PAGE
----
Altruistic Punishment and Citizenship
One of the most interesting things to come out of behavioral and experimental economics in my opinion is the idea of "altruistic punishment." The idea is simple: strangers are perfectly willing to punish each other for inappropriate or nefarious behavior, even if such punishment is costly to the person meting it out and even if the people involved are guaranteed to have no future interaction. This result is not surprising if you think about real life social interactions but it deals a serious blow to orthodox economics where every individual is seen as a purely selfish utility maximizer.
By itself, altruistic punishment poses a real puzzle to those of us who think about the world strictly in terms of incentives. For people like sociologists, on the other hand, it is perfectly natural that people would want to punish each other for failing to follow social norms. Fortunately, economics is slowly absorbing insights from sociology to explain things like altruistic punishment.
Here's the basic idea (coming from a non-sociologist): every one of us has a "social identity" or a set of rules and behaviors that establish us as members of a certain social group (middle-class white suburban American or upper-class, upper-caste urban Indian, for instance). Having this set of rules or social norms implies two things. First, I will feel badly if I fail to live by the rules of my group. So as an American who has been told from day one that littering is a terrible and disgusting thing to do, my conscience will bother me if I litter and I will feel embarrassed about doing it. Second, I will feel a need to enforce this social norm upon others. I will at the very least feel a little annoyed seeing someone else litter and, if I am in a gutsy mood, might accost him in public. Even if I personally don't accost the litterer, I will feel good when I see him punished and have the knowledge that justice has been served.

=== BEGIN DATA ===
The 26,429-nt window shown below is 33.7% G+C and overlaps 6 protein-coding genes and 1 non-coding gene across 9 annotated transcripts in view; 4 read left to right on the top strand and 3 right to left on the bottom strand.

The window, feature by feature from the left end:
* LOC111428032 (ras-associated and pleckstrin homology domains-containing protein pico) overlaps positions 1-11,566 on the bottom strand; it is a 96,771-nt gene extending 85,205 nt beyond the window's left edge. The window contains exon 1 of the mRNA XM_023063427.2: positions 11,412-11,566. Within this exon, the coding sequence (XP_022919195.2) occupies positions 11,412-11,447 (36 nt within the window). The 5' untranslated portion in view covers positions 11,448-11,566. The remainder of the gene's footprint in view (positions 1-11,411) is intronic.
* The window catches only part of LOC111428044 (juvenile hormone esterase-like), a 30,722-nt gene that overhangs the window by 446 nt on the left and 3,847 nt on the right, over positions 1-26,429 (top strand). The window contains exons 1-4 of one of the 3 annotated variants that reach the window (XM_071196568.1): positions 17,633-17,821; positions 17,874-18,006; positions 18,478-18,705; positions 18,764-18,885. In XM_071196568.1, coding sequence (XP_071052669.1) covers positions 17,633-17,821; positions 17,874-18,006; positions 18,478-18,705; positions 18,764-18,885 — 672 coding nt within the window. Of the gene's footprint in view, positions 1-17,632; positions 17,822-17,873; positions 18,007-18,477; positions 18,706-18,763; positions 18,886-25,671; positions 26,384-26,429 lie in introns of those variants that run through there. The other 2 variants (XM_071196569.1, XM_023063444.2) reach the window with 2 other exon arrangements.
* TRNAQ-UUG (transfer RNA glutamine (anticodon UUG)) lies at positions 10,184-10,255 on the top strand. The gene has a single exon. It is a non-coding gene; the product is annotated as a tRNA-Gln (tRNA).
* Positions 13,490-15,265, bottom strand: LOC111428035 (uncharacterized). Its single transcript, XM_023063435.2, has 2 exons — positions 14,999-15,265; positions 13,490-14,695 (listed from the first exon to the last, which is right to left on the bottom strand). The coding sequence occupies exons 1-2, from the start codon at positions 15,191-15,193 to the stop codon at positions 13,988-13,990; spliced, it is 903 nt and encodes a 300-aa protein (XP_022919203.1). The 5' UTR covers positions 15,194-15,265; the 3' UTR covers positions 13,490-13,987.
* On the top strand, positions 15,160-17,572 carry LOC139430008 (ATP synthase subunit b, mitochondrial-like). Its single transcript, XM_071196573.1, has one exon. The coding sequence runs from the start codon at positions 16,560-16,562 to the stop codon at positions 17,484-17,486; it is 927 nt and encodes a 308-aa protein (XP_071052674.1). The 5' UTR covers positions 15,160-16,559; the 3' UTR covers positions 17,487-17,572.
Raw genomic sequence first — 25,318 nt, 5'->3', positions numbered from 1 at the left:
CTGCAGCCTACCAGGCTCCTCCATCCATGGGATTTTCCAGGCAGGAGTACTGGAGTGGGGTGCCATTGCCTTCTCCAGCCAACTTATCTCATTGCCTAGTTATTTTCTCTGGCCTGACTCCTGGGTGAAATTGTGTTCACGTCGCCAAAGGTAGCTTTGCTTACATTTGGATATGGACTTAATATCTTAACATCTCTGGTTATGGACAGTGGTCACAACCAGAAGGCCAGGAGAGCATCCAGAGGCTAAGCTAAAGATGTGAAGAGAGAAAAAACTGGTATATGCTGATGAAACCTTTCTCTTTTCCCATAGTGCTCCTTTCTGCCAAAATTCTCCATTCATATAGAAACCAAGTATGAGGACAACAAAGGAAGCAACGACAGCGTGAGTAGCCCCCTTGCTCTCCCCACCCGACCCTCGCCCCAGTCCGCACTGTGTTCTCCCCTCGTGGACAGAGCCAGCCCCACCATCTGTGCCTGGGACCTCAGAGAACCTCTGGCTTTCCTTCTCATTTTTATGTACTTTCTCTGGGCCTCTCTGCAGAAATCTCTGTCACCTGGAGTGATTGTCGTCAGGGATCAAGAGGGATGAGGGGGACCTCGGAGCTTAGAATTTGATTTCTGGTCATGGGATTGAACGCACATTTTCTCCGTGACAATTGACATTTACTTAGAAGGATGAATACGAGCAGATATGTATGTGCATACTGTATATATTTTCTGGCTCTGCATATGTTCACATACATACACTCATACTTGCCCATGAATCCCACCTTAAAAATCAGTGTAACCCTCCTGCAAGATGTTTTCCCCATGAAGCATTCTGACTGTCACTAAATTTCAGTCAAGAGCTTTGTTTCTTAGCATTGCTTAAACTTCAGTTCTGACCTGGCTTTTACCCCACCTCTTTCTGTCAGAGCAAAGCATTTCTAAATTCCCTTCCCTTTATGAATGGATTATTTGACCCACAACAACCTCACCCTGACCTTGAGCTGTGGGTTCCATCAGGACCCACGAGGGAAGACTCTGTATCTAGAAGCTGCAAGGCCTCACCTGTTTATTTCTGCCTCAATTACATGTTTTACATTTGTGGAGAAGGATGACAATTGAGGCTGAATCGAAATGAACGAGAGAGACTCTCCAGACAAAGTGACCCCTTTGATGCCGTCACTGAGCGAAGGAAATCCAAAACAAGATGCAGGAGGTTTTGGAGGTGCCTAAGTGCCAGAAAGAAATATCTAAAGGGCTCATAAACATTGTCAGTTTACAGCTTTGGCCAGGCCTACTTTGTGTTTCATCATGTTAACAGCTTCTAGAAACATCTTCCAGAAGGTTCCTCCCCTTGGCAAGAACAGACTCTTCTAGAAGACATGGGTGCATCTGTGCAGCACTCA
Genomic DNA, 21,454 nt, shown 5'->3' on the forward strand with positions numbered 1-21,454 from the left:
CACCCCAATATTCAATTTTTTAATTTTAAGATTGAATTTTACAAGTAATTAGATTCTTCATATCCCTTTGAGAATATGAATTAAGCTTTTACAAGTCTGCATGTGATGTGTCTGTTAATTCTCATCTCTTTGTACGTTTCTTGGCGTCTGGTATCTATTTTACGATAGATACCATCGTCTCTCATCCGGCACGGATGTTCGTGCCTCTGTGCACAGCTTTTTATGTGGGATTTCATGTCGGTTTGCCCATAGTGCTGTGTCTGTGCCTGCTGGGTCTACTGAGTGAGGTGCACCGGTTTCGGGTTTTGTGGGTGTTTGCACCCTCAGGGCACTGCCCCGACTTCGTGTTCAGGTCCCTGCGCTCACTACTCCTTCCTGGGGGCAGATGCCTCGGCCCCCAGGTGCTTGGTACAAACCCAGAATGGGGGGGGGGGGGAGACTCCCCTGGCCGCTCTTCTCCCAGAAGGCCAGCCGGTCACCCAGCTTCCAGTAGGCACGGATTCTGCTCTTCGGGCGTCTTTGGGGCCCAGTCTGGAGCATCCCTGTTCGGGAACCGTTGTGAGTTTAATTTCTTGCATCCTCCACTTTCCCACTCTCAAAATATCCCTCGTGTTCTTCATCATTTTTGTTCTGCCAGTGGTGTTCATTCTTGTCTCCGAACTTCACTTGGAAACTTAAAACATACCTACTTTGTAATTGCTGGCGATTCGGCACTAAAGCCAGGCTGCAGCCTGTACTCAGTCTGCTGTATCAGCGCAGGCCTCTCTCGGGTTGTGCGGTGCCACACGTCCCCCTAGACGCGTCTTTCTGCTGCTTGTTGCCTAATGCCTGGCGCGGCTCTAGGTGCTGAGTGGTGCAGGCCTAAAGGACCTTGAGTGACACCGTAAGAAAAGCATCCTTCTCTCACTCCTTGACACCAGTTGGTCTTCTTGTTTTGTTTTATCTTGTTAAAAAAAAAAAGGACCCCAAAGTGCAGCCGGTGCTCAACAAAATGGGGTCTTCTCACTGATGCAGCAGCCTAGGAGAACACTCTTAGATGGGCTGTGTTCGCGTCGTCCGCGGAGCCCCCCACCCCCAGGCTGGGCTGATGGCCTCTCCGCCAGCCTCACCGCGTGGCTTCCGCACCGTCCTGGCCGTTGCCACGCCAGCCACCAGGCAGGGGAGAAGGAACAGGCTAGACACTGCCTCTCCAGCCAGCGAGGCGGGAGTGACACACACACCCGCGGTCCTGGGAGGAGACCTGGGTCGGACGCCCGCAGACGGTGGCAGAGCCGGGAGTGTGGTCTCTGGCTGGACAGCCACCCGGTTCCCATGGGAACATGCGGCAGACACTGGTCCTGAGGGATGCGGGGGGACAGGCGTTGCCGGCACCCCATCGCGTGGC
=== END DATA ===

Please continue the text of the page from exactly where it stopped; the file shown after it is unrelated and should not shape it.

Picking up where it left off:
This second implication of social identity is at the heart, in my view, of altruistic punishment. We want to punish people for violating social norms because we feel that they are cheating and taking advantage of honest people in society. It outrages us that such people exist and can get away with what they are doing and so we might feel moved to punish them even at cost to ourselves. So here's the big question: why do social norms prohibit littering in America but not in India (you can replace littering with bribery or bad driving with similar results)? It is surely no less of a disgusting habit in India as anyone who has walked down any major street in Delhi can attest to. Is it because Indians are less likely to identify with one another as members of the same "group" than Americans? Perhaps too much social fragmentation leads people to not care about violating social norms with the result being the ultimate breakdown of those social norms and the inability to establish new social norms.
A public policy implication of this is that in the absense of strong law enforcement, cosmopolitan places like New York City or Singapore have no informal, social mechanism for enforcing basic behavioral norms in public. This is reflected in the way these cities operate: police routinely arrest or fine people for petty, nuisance crimes that are seen as lowering the quality of life (begging, graffiti, jaywalking, unlicensed street-vending, etc.). Over time, it may be that people develop a common notion of citizenship and social identity that replaces the need for such vigorous policing. However, in some places where common bonds of citizenship do not exist or are very weak, strong policing may be the only way to establish social order initially.